LSU Health New Orleans Supports Musicians and Artists
April 06, 2022
Meet Cherice Harrison-Nelson
Cherice Harrison-Nelson is a Mardi Gras Indian Queen. She is the third generation, among five in her family, to carry on the Black New Orleans tradition of “masking Indian.” It’s a celebration of freedom and of telling your own story that involves many, many months of sewing intricate, narrative beadwork into powerfully colorful suits, usually revealed for the first time on Mardi Gras Day. The tradition is often described as an homage to the Native Americans who sheltered enslaved people of African descent in Louisiana’s early days.
Harrison-Nelson, however, doesn’t describe what she does as “masking.” Instead, as Queen of the Guardians of the Flame Maroon Society, she reveals herself through her art. This includes her own personal history of surviving breast cancer, sewn into her dress and proudly displayed on her body. As a patient of the New Orleans Musicians’ Clinic, which has connected uninsured and under-insured Louisiana performing artists with LSU healthcare services and more since 1998, Harrison-Nelson has also become a conduit to care for others in her community.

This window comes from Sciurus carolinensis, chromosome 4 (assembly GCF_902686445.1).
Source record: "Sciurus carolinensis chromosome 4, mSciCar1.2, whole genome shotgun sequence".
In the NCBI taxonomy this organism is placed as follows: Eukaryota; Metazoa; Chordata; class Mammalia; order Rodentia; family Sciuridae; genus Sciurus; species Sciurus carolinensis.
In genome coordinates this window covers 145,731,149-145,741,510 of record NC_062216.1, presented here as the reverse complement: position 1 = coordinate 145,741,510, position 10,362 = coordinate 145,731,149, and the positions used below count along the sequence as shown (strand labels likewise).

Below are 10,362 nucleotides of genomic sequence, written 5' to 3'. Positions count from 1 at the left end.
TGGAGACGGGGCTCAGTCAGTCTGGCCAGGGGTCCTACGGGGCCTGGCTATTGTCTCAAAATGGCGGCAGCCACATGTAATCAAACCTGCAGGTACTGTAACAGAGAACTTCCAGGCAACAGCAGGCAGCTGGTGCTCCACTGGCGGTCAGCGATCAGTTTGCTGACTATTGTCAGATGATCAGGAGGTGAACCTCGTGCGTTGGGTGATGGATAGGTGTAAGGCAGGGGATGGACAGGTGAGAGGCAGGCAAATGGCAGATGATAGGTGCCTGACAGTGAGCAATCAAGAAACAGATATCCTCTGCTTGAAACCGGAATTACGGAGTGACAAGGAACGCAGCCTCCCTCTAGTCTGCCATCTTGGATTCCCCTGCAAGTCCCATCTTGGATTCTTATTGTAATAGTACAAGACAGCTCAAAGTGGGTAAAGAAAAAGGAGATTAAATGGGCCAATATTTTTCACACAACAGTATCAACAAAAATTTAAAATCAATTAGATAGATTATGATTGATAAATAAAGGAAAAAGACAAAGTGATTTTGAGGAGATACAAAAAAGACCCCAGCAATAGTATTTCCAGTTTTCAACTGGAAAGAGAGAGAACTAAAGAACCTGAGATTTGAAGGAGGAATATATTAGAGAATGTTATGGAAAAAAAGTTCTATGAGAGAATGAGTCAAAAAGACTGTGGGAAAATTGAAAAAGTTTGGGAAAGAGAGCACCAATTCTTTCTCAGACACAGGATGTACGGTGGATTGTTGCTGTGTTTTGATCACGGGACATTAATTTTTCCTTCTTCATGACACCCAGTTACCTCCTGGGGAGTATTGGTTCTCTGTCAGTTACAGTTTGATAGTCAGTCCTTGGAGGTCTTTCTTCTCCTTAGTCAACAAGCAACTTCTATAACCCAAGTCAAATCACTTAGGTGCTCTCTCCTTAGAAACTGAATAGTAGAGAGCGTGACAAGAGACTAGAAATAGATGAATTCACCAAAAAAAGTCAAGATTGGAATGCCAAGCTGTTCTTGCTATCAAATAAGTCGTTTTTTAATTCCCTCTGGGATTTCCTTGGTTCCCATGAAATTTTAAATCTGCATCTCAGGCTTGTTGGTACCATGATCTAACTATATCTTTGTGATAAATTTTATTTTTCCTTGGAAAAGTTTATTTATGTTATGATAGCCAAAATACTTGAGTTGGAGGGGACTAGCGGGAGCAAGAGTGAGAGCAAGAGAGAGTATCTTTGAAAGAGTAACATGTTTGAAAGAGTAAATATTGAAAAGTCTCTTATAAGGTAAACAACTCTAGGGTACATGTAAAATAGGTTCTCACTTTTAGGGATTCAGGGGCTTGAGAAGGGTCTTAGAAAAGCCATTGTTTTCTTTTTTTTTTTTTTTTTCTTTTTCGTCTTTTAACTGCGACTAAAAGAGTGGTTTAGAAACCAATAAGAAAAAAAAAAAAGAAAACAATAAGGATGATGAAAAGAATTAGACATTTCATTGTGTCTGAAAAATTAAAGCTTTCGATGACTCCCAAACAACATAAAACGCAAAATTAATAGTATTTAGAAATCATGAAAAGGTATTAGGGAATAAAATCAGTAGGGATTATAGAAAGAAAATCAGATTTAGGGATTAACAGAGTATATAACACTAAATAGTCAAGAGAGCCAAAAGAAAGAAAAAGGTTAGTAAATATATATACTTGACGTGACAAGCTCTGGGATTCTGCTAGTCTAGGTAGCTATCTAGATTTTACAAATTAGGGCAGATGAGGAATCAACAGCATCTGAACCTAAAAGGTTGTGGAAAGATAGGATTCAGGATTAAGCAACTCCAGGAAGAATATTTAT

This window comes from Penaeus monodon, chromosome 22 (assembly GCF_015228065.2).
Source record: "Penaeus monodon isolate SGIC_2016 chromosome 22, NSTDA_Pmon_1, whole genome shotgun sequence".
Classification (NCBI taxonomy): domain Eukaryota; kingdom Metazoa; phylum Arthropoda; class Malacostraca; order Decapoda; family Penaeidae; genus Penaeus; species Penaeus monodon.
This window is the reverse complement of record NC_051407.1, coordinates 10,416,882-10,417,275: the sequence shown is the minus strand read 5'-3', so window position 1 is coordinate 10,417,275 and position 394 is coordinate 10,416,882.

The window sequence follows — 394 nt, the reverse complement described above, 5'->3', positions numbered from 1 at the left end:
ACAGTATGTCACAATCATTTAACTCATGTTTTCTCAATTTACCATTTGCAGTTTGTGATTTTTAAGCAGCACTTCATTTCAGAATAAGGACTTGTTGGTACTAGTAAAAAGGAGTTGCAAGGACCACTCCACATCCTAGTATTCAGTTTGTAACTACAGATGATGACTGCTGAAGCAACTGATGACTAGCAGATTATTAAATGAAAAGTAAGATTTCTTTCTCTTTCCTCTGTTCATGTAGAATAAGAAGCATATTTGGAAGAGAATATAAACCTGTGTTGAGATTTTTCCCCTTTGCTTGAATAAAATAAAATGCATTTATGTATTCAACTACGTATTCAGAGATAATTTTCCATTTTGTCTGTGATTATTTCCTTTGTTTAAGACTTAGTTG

“I’ve been lucky, and some of us are not as lucky,” Harrison-Nelson said. “The clinic is committed to protecting not just people, but cultures, and African American cultures. They don’t provide just medical care but look after your overall quality of life. And as a breast cancer survivor, I’m alive. I’m alive! I tell myself that every day.”
LSU is the only healthcare system in the nation allied with a clinic that specifically serves musicians and artists. Further, LSU biotech and biomedical research continues to improve cancer detection and treatment in Louisiana every day.
“Our mission is clear, and more crucial now than ever before. Many musicians and culture bearers live gig to gig, and regardless of income or insurance, we help them access the health services they need to survive. Our long relationship with LSU Health is what’s made this possible. Our clinic is the bridge to improved and long-term wellness in our community.”- Jamilah Peters-Muhammad, dancer, singer, percussionist, and community outreach nurse for the New Orleans Musicians’ Assistance Foundation, which has connected uninsured and under-insured Louisiana artists with LSU Healthcare Network services through the New Orleans Musicians’ Clinic since 1998